Lamech married two women, one named Adah and the other Zillah. Adah gave birth to Jabal; he was the father of those who live in tents and raise livestock. His brother’s name was Jubal; he was the father of all who play stringed instruments and pipes. Zillah also had a son, Tubal-Cain, who forged all kinds of tools out of bronze and iron. Tubal-Cain’s sister was Naamah. Lamech said to his wives, “Adah and Zillah, listen to me; wives of Lamech, hear my words. I have killed a man for wounding me, a young man for injuring me. If Cain is avenged seven times, then Lamech seventy-seven times.” (4:19-24)

How was Lamech Just Like Cain? 

Lamech was just like Cain in a lot of ways.  He had a sin nature in him, just like Cain.

1. Lamech made up his own rules.

Cain did things his own way.  God told them to bring an animal sacrifice as an offering and he brought God a fruit basket instead.  Lamech was just like him.  God established monogamy in the garden.  He ordained marriage to be between a man and a woman, not a man and a man and not a man and three women.

Lamech violates the divine law of marriage by marrying two women.  He begins polygamy.  Genesis 4:19 says, “Lamech married two women, one named Adah and the other Zillah.” God gave Adam one wife, Lamech took two and apparently one was very attractive.  The word “Adah” means “beautiful” or “ornament.”  Zillah means “shadow” or “shade.” He had four kids from those two wives.  He had three boys and a girl.  His kids were very talented and gifted.  One was a farmer (Jabal).  One was a musician (Jubal) and one was an inventor (Tubal-Cain).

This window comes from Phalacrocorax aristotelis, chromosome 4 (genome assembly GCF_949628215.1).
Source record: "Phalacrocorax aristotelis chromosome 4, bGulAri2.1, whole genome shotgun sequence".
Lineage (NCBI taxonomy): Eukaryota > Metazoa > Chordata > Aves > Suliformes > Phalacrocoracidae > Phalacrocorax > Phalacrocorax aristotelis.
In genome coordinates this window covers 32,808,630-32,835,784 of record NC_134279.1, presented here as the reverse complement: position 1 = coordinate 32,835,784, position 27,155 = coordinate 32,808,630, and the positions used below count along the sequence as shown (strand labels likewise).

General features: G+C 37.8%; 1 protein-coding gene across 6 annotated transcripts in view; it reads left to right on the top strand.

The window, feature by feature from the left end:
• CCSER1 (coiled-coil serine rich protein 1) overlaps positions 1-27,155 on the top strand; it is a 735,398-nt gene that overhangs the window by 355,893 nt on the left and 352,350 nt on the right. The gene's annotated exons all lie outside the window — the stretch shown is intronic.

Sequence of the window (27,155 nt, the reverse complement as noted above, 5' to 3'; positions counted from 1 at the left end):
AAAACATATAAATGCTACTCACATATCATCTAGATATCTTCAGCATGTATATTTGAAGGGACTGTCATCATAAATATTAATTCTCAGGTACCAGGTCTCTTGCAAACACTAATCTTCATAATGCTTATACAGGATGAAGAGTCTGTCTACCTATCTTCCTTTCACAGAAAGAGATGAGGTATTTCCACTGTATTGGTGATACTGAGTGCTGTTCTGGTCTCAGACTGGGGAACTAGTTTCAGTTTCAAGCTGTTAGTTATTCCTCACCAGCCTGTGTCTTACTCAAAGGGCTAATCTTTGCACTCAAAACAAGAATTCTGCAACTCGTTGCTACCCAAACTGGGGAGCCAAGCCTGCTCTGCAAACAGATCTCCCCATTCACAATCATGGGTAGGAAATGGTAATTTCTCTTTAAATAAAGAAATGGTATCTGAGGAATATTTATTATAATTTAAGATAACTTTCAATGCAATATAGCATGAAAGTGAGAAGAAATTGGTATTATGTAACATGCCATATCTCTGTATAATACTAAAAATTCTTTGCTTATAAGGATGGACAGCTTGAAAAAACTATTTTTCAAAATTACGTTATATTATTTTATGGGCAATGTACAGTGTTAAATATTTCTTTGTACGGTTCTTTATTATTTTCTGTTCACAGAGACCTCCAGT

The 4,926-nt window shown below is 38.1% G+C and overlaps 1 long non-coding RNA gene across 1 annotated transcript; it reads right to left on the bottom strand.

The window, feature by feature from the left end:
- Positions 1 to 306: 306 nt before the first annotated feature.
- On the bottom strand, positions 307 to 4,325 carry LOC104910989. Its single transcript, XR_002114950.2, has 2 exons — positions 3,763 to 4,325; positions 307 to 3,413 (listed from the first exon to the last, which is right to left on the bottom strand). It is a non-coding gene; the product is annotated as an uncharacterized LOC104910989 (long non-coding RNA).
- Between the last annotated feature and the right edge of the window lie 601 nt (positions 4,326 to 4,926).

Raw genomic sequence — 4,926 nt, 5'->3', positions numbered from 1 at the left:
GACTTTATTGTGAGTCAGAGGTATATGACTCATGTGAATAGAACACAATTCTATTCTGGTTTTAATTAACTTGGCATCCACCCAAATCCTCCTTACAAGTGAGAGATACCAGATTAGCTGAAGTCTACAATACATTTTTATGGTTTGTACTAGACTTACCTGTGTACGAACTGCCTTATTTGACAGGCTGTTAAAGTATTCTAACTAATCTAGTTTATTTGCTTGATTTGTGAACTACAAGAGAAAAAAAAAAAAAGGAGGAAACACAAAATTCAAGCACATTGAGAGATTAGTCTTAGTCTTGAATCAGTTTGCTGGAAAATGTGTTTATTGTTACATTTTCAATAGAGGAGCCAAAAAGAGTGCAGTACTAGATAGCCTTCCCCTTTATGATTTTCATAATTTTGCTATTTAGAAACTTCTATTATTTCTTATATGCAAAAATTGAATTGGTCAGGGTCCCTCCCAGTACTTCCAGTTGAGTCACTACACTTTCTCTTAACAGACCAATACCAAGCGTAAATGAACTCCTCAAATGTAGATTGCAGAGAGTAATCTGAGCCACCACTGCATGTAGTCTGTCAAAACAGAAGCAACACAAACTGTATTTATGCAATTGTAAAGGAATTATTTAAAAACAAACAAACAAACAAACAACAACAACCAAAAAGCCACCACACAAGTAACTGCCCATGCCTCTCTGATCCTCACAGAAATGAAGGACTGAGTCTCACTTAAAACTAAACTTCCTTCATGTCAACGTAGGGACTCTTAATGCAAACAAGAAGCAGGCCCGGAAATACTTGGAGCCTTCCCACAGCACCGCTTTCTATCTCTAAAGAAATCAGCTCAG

This shows that people who lived before the Flood were not primitive cavemen.  Lamech’s kids were extremely creative.  One invented musical instruments.  Jubal invented two different kinds of instruments – stringed instruments (harp) and woodwind instruments (flute).  Tubal-Cain made tools out of iron and bronze.  Pre-Flood civilizations were technologically advanced.  There were iron tools before the Flood.  There were musical instruments before the Flood.  Not everything that came from the Cainites was bad.  They produced some good tools.  Great technology and culture came from the Cainites.

2. Lamech was violent.

He was a murderer like Cain.  The first person in the Bible to kill someone was Cain.  The second person was Lamech.  Lamech said to his wives, “Adah and Zillah, listen to me; wives of Lamech, hear my words. I have killed a man for wounding me, a young man for injuring me.” (4:23 NIV)